.Scioto County Prosecutor Shane Tieman handed off the job of prosecuting any charges in the homicide of Kevin Bailey to the state of Ohio. In a statement, Tieman said, “The Ohio Attorney General’s Office
accepted the request from the Scioto County Prosecutor’s Office to review and prosecute any charges arising out of the homicide investigation of the death of Kevin Bailey at the Scioto County Jail.”
Tieman said the move was to avoid any legal conflicts. The county prosecutor’s office is technically also the attorney for the Scioto County Sheriff’s Office. The move means there could be even more delays in charges in the death of the 56-year-old Portsmouth man.
Bailey’s sister, Karen Skaggs has been demanding justice for her brother for months. She said no one from the prosecutor’s office notified her the state would take over the case. She only wants one thing, “I just wish someone would bring charges against him. It’s not fair he is spending the holidays with his family while our family mourns for Kevin.”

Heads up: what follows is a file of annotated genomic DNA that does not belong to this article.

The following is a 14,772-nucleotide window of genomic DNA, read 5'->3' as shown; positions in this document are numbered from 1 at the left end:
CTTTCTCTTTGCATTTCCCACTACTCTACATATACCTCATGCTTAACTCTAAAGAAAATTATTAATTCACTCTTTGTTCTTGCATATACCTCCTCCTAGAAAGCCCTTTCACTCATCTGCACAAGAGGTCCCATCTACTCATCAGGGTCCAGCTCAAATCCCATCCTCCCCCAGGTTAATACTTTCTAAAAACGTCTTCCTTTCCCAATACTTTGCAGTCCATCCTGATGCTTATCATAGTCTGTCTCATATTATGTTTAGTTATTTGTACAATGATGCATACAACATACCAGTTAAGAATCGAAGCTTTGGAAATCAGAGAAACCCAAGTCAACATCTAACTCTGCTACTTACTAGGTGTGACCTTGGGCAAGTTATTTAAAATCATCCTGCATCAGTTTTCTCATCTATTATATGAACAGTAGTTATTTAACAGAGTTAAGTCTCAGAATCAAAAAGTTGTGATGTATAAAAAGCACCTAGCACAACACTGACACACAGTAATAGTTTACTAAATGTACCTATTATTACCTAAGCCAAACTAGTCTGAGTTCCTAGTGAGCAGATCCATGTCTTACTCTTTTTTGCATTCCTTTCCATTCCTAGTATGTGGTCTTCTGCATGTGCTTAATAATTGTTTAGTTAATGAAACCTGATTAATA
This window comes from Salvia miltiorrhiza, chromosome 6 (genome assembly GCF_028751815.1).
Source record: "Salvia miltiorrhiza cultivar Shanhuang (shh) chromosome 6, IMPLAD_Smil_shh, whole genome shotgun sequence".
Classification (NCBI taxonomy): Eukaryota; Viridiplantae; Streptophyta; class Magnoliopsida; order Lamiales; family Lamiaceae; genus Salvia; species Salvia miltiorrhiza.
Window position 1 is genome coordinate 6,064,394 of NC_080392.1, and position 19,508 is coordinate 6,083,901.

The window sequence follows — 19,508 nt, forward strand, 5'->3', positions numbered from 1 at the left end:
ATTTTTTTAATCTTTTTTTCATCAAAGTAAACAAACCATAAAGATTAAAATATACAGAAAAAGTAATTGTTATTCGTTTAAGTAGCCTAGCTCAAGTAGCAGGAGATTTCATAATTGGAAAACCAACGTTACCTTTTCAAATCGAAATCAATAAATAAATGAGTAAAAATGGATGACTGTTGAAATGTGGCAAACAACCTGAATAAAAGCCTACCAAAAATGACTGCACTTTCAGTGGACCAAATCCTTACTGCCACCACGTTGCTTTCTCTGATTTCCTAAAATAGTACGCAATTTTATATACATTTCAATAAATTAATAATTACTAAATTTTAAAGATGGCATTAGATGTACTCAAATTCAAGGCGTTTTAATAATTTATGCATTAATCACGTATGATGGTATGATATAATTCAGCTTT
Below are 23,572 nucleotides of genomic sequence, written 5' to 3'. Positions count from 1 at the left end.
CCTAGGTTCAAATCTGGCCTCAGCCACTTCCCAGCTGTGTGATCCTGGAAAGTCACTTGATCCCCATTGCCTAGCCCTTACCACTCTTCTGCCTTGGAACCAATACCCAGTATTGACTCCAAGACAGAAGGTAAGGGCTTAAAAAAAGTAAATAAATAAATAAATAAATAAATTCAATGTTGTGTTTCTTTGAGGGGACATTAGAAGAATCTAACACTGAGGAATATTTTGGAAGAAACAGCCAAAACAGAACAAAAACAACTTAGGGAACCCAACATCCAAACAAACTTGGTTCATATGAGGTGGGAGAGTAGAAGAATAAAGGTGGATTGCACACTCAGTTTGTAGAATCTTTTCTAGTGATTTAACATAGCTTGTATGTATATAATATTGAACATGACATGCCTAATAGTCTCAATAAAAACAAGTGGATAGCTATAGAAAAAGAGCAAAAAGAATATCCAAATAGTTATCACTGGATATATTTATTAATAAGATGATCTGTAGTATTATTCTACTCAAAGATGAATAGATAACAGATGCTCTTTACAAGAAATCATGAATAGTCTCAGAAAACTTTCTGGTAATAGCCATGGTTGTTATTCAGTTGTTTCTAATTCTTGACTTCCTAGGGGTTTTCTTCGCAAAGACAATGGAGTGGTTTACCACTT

Blunt Force Trauma To Bailey
Bailey sustained severe injuries in an incident at the Scioto County Jail back on May 26. The sheriff’s office initially said that he’d run into a door during a scuffle. He was transported to a Columbus hospital suffering from a fractured skull, broken ribs
, and other injuries and died on June 1st.
Witnesses came forward with a different story, claiming Bailey was beaten by jail personnel after mouthing off. The State of Ohio took over the investigation into his death. In mid-June, a jail employee was dismissed in connection with the incident.
Over the summer, Prosecutor Tieman said any charges would have to wait until the final report came back from the state. On October 2, the coroner’s report
ruled Bailey’s death a homicide by blunt force trauma. The reports detail multiple skull fractures, broken ribs, and bruises to Bailey’s lungs.
When SCDN reached out to Shane Tieman in October
about the delay in the prosecution of the Kevin Bailey case, he refused to comment specifically on the case, but did say, “I can tell you that there is not always an arrest made right away on serious investigations. Once an arrest is made, there is a time clock for a speedy trial. If you have a complex case to put together, that can be problematic. In those cases, the matter proceeds to the grand jury, and then an indictment warrant or summons is issued.”